Messianic?
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Is a Congregation Messianic?

 

Just because a congregation calls itself Messianic or considers itself to be Messianic and the leader is ethnically Jewish doesn't automatically mean the congregation is actually Messianic.

  • Jews for Jesus is not a denomination or a Messianic organization! Their goal is to convince Jews to accept Jesus--period. If the person does, they don't care whether the person becomes Messianic, Protestant, Roman Catholic, Orthodox Christian, or some other religion or denomination that believes in Jesus.
     
  • The most common type of "Messianic" (the quotes meaning "not really Messianic") group is a "Messianic wannabe" group. This is a small Bible-study-type group of gentiles and a few people of Jewish ancestry who usually were raised secular or gentile. They have a vague general interest in things Jewish and a general favorable attitude towards Israel. They sing a handful of Jewish songs and maybe learn a few words of Hebrew. These generally do not consider themselves a "congregation" and usually do not have a formal name or a formal structure.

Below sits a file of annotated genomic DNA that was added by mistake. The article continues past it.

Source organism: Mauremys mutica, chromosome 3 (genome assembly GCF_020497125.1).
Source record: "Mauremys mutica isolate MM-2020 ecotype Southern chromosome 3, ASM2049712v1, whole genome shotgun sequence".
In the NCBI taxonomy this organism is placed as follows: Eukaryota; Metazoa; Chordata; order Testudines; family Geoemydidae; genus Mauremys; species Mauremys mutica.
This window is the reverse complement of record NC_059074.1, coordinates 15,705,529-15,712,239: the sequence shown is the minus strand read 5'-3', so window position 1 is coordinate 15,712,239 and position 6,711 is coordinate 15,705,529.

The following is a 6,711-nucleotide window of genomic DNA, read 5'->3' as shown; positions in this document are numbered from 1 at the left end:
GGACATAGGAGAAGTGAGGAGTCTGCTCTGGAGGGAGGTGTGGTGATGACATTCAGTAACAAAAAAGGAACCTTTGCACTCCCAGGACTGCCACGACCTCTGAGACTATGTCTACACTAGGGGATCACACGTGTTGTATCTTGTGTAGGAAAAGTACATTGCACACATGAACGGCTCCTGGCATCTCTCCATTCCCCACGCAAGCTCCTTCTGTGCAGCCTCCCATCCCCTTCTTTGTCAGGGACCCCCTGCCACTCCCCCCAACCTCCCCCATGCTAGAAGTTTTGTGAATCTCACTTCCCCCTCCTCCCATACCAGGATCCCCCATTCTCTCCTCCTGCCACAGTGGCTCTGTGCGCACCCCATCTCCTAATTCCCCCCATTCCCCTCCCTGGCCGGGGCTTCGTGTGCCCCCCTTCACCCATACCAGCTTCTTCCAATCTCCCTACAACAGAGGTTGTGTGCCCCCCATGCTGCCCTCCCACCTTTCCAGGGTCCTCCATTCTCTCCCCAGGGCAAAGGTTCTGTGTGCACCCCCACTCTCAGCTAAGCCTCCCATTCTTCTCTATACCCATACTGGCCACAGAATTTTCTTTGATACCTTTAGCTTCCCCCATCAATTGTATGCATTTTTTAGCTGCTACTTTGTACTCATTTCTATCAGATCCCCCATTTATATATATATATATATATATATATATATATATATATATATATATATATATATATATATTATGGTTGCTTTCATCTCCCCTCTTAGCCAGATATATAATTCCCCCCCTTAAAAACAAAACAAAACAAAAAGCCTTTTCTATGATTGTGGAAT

Don't confuse a "Messianic wannabe" group with a Hebrew Roots group. The difference is that the Messianic wannabe group considers itself to be Messianic. A Hebrew Roots group considers itself to be a study group or a social group of Christians interested in learning more about Jews, Judaism and the Jewish roots of Christianity.
     
  • Somewhat less common than "Messianic wannabes" are Hebrew Christian congregations. These are Christian congregations with a significant portion of ethnic Jews. They may occasionally recite a traditional Jewish prayer, etc., but their theology is standard Protestantism.